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ATLANTA (AP) -- On her way to work, Ira Curry heard on the radio that one of the winning lottery ticket numbers was her family's lucky No. 7. She called home, her daughter checked the ticket and in an instant, Curry was a multi-millionaire.
Curry came forward Wednesday to collect half of the $636 million Mega Millions jackpot, the second largest in U.S. history. She'll take the lump sum of about $120 million after taxes, which will be given to her in about a week or two. The other winning ticket was sold in San Jose, Calif. The winner there has one year to come forward.
Curry, her husband and other family members came to the lottery headquarters in Atlanta to claim the prize, surprising officials who thought the winner may take some time to get their affairs in order. Alford said Curry bought just one ticket and chose the numbers based on relatives' birthdays and the lucky 7.
"She said she was just in a state of disbelief," Georgia Lottery chief executive Debbie Alford said.
It wasn't clear whether she ever made it to work Wednesday. On Thursday, Aspen Insurance said in an emailed statement that Curry is still an employee there, working as a vice president in the property department at the Atlanta office.
"Ira is a valued long-term employee with Aspen, and the entire Aspen team is thrilled for her and her family," Mario Vitale, chief executive officer, said in the statement. "It could not have happened to a nicer person, and we are excited for her good fortune."
Curry, of Stone Mountain, lives in a neighborhood of brick and stucco houses with manicured lawns about 10 miles east of Atlanta. Her home is two stories with a two-car garage and a basketball goal in the driveway.
Much about her remains unknown. A Facebook page that appeared to be hers was taken down soon after her name was announced, and lottery officials would not give out her age or other information.
She didn't attend the news conference, and someone who answered her home phone Wednesday said the family didn't want any publicity and hung up. A man who answered the door said the same thing.
On Thursday, it didn't appear anyone was home, though several visitors and journalists were trying to reach Curry and her family. Some left packages, and other deliveries were made.
Ron White pulled up to the house in his BMW. He identified himself as a wealth manager but did not give his employer, and left an envelope at Curry's door. He said was there on the business of financial advice.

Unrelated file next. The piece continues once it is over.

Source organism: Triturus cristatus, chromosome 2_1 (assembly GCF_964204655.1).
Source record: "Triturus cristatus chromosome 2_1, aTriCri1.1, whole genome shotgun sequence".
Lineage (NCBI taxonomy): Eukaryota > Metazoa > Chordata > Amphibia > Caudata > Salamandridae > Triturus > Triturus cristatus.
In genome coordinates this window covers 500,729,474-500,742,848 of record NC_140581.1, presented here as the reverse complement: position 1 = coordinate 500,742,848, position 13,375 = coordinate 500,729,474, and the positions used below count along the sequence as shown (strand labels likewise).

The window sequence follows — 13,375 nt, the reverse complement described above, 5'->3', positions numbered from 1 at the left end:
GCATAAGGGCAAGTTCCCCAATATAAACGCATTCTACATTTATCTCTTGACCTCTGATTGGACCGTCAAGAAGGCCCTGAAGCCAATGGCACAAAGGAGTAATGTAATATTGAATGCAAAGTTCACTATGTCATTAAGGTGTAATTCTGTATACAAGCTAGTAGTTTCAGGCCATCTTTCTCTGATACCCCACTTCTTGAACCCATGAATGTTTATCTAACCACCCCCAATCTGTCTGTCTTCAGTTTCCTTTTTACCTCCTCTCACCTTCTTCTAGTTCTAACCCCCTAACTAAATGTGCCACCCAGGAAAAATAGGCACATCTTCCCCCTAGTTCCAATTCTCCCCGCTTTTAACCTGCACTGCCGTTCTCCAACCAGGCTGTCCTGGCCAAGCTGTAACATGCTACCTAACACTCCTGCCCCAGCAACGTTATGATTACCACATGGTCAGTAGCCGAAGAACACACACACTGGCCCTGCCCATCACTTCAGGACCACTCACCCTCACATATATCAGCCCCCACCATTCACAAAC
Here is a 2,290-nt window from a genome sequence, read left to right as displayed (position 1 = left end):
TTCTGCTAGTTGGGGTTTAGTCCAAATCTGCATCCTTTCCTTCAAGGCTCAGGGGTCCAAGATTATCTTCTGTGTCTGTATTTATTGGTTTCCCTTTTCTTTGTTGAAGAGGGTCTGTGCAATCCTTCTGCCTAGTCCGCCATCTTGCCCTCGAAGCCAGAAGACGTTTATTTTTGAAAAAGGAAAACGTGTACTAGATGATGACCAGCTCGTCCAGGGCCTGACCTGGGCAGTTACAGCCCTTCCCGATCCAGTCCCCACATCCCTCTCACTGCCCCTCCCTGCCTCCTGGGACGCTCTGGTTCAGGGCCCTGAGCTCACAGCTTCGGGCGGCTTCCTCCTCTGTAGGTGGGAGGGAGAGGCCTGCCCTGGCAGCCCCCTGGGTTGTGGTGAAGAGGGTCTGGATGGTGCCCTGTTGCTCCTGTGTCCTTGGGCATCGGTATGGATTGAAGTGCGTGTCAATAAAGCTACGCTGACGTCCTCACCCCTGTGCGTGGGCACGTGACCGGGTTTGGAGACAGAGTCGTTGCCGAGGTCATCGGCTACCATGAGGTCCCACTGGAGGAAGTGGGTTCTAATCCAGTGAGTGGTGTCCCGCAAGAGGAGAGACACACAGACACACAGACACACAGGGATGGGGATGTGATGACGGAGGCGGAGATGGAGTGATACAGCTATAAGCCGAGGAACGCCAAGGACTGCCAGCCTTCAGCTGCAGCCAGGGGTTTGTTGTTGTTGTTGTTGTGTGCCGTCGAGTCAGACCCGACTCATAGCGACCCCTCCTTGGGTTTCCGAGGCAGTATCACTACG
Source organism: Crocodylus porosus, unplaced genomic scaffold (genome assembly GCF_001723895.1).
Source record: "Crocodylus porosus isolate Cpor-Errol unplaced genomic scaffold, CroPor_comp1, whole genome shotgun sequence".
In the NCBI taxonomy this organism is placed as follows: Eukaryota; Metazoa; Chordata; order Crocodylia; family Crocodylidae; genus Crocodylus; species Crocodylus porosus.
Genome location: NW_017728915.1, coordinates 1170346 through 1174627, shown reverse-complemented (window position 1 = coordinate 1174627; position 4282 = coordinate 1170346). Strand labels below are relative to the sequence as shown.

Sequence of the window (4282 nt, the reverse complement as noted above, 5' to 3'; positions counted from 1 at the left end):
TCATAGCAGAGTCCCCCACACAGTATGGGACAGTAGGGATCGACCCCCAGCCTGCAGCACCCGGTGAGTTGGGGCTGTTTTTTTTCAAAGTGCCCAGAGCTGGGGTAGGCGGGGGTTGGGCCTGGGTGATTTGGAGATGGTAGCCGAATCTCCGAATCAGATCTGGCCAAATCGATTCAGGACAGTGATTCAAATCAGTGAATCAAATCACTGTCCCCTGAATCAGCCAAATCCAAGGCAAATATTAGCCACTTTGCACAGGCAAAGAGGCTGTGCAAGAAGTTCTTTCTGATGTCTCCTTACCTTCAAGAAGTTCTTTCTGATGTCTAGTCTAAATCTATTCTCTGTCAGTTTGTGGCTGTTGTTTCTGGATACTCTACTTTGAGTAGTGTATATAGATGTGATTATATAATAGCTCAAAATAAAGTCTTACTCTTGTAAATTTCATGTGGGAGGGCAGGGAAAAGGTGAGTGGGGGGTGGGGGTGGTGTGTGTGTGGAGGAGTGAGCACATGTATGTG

"It's a big deal, a huge deal," he said of the lottery win and potential business. "Well, you want to try to get ahead of the crowd."
On Wednesday, neighbor Kaliah Ladler, 18, called the Curry family humble.
"Some people get big-headed, but I don't think they'll get big-headed. They will probably use it for good," she said.
Francis Boudreaux, who lives across the street from the Currys, said he was happy for the family but sad because they will probably move.
"I think they will start doing a whole lot of traveling," he said.
Curry lives just a few miles from Stone Mountain Park, with an 825-foot-tall mountain that covers about a square mile. It features golf courses, camping, bike and walking trails as well as a carving depicting Confederate heroes of the Civil War, including Gen. Robert E. Lee.
Curry purchased the ticket at the Gateway Newsstand in the Alliance Center building in Buckhead, a financial center in Atlanta. The office building is home to insurance companies, lawyers, financial services professionals and even the Brazilian Consulate General.
The newsstand is a small, narrow shop with one register. It can hold about 10 people at a time and it is located near the lobby.
Young Soo Lee owns the store with her husband, Young Lee. She grinned as she arrived Wednesday.
"I'm so excited and so happy now," Young Soo Lee said. "I love my store and the customer."
Other than the typical 6 percent commission on store lottery sales, the store doesn't receive any bonus other than recognition.
The California store owner -- Thuy Nguyen of Jennifer's Gift Shop in San Jose -- will get $1 million, lottery officials there said.
"When people hear jackpot winner was sold here, everybody want to come here," Nguyen said. "They call my shop lucky Buddha."
Nguyen sells a variety of items, including Buddha statues, Vietnamese DVDs, clocks and flip flops. The former hairstylist took over the shop four months ago after emigrating from Vietnam in the early 1990s.
The jackpot started its ascent Oct. 4. Twenty-two draws came and went without winners. Some $336 million in tickets were sold for Tuesday's drawing.
Associated Press writers Christina A. Cassidy, Phillip Lucas and Jeff Martin in Atlanta and Sudhin Thanawala in San Francisco contributed to this report.